Thank you for the peace that comes from knowing that you are seated at your throne, a throne of grace and mercy. Thank you for the hope that lies in knowing your Word is trustworthy. Thank you for the joy in knowing that you love with unconditional love. Fill me with your Spirit every day that I may exhibit a life that joyfully follows your will and rests in your love. In Jesus’ precious name, I pray. Amen.

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“For kingship belongs to the LORD, and he rules over the nations.” 

Psalm 22:28

Behind the Scenes

As Americans, we don’t often think about kings, thrones, or sovereignty. Yet the Bible speaks volumes about kingdoms and rulers. I believe we dismiss this ancient method of government as outdated and silly, and we relegate scriptural references to the same as irrelevant.  But make no mistake, we are all under authority whether we acknowledge that authority as such or not. 

Our verse today states that “kingship belongs to the Lord” and before that in verse 27 “All the ends of the earth shall remember and turn to the LORD”.  Eventually all people and even earthly authority will see the Lord is the final authority and ruler over all nations. It will be plainly evident. We’ll unpack later how, as Christians, this should influence our perspective today, but I want to turn to Jesus as the returning king. 

Jesus was foretold as the coming king on whose shoulders’ governments will rest (Isaiah 9). After His death and resurrection, Jesus was seated at the right hand of the Father who sits on His throne, the throne that God spoke from to establish His creation. It’s a throne that has always existed and will never cease to exist. And it is Jesus who will return one day “so that at the name of Jesus every knee should bow, in heaven and on earth and under the earth” (Philippians 2:10).  

This paints a powerful picture. At the throne is where an approaching subject recognizes the reigning authority by bowing at the knee. It is a symbol of submission because kneeling puts us in a position of vulnerability.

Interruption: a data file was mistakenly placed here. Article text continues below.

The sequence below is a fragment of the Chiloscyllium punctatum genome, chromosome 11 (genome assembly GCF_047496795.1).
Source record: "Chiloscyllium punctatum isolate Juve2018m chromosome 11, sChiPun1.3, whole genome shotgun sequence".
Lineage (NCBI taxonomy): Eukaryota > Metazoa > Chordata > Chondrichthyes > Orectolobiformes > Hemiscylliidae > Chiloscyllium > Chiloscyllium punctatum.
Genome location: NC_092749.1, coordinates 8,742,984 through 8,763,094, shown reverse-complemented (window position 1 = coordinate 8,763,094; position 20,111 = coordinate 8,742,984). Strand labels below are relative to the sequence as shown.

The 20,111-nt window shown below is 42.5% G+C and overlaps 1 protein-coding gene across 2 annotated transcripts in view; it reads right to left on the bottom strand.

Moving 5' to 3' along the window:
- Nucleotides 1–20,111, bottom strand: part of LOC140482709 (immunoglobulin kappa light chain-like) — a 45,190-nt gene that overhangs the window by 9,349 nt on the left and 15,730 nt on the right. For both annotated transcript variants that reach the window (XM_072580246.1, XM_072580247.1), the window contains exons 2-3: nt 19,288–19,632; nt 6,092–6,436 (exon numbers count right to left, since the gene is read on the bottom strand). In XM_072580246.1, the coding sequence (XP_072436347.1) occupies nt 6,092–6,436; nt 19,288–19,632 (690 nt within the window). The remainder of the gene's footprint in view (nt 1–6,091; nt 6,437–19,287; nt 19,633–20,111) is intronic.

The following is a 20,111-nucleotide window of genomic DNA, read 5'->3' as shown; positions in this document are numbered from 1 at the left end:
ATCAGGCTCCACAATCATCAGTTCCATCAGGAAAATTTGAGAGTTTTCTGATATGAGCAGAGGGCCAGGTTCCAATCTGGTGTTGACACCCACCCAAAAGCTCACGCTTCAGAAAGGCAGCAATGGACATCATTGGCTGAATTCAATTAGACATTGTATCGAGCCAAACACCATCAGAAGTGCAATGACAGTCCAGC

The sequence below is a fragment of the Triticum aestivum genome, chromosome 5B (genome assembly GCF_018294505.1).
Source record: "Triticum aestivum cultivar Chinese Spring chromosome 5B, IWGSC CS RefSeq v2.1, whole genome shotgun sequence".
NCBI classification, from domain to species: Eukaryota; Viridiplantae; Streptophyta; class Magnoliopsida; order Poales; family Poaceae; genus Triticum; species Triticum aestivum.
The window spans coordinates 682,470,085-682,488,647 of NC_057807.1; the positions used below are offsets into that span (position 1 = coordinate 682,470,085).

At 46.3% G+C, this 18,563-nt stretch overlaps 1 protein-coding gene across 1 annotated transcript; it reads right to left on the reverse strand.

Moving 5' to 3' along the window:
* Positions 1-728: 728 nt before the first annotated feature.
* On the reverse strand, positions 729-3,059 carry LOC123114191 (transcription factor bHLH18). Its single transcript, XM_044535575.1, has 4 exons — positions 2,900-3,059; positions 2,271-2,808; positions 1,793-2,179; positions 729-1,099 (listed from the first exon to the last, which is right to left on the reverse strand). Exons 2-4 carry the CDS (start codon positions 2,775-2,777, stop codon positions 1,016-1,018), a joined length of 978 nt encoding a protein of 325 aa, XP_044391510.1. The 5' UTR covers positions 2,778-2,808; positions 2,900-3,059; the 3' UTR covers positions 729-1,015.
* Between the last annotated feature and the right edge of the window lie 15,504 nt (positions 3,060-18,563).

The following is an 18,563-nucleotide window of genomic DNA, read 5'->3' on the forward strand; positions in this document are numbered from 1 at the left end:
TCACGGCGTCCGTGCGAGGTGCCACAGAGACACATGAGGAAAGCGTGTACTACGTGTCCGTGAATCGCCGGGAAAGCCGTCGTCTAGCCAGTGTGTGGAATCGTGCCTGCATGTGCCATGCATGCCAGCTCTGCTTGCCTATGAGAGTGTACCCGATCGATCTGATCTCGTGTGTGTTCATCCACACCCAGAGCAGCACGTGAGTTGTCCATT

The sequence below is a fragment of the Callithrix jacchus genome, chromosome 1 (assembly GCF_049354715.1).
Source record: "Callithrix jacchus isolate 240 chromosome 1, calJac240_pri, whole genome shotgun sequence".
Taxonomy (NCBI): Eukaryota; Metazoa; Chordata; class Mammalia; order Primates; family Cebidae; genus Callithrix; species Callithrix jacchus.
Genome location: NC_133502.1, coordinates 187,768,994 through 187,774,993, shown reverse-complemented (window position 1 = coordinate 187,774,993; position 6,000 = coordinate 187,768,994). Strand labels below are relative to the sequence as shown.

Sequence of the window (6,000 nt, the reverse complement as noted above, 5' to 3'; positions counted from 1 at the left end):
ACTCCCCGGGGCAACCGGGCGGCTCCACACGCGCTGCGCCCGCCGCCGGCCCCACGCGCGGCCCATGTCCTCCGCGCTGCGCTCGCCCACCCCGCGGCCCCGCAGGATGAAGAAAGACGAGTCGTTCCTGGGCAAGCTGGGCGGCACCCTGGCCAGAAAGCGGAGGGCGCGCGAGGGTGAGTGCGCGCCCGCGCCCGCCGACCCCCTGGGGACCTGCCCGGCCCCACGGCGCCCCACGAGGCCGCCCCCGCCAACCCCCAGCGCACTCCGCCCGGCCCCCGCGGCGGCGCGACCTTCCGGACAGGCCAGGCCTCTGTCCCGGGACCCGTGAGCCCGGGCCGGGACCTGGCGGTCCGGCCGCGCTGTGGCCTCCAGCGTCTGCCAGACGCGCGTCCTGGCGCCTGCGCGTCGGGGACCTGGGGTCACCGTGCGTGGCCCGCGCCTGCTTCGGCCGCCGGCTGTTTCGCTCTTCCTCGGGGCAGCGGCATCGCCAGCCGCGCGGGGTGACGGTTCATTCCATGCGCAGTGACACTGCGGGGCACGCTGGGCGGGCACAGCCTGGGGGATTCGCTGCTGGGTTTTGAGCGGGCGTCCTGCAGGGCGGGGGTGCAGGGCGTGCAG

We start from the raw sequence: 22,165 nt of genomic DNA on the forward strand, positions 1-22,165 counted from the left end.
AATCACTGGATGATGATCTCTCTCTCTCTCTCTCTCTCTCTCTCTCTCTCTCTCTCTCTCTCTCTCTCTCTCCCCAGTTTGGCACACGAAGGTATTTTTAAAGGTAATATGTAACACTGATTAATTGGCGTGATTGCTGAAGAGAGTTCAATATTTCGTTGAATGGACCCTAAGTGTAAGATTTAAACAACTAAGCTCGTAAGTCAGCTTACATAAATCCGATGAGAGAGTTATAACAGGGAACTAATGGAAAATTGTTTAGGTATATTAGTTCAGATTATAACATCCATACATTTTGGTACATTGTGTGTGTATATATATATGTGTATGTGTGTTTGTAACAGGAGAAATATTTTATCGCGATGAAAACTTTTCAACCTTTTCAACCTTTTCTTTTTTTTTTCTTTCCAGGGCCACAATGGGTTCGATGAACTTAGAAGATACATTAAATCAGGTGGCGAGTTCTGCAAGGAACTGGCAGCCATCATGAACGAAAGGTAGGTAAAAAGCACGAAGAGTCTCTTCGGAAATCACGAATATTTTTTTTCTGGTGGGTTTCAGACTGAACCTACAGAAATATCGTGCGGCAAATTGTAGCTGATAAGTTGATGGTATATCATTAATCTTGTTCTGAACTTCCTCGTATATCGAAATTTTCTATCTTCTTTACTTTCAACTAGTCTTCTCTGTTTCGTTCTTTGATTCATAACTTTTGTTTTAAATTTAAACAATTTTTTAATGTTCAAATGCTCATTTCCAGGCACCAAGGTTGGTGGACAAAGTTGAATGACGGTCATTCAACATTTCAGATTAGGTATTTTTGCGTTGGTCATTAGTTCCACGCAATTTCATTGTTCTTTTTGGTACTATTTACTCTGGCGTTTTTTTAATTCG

Make It Real

Most of us know the story of the wise men (or popularly referred to as three kings) who come bearing gifts to the baby Jesus. According to Matthew 2, they came seeking the one “born King of the Jews”. At this point He was probably a young child but either way, these wise men traveled to see a promised King.  And when they do find Him with Mary, He is a child living in likely humble surroundings.  

Their response should amaze us. These were wealthy men who were led by a star over a very long distance carrying heavy treasures to seek out a King, only to find a poor child and His mother. What do they do? They bow down and worship Him, then present Him with gifts culturally fitting for kings. 

The beauty of the Christmas story is this: In human history, what king have you heard of who would step down from his throne and subject himself to live among the masses as one of them, first as a child then as a traveling preacher without throne or castle (Matt 8:20)? Who would take on the shame of the crucifixion as punishment for offenses He didn’t commit and for offenses yet to come 

When we recognize Jesus as Lord and Savior, we put ourselves under His kingship.  Knowing that we serve a perfect King who lived on this earth as a fellow human being should cause us to bow down in submission, presenting ourselves as living sacrifices (Romans 12:1). The result is joy, peace, and hope emanating from a source of thanksgiving because we truly serve before a throne of grace.  

When is the last time you’ve approached His throne to bow down and worship? Maybe this Christmas season is a great time to start. 

Danny Venhaus

Danny Venhaus

ACF Operations Director

End in Prayer

Dear Heavenly Father, 

Thank you for the peace that comes from knowing that you are seated at your throne, a throne of grace and mercy. Thank you for the hope that lies in knowing your Word is trustworthy. Thank you for the joy in knowing that you love with unconditional love. Fill me with your Spirit every day that I may exhibit a life that joyfully follows your will and rests in your love.  In Jesus’ precious name, I pray. Amen.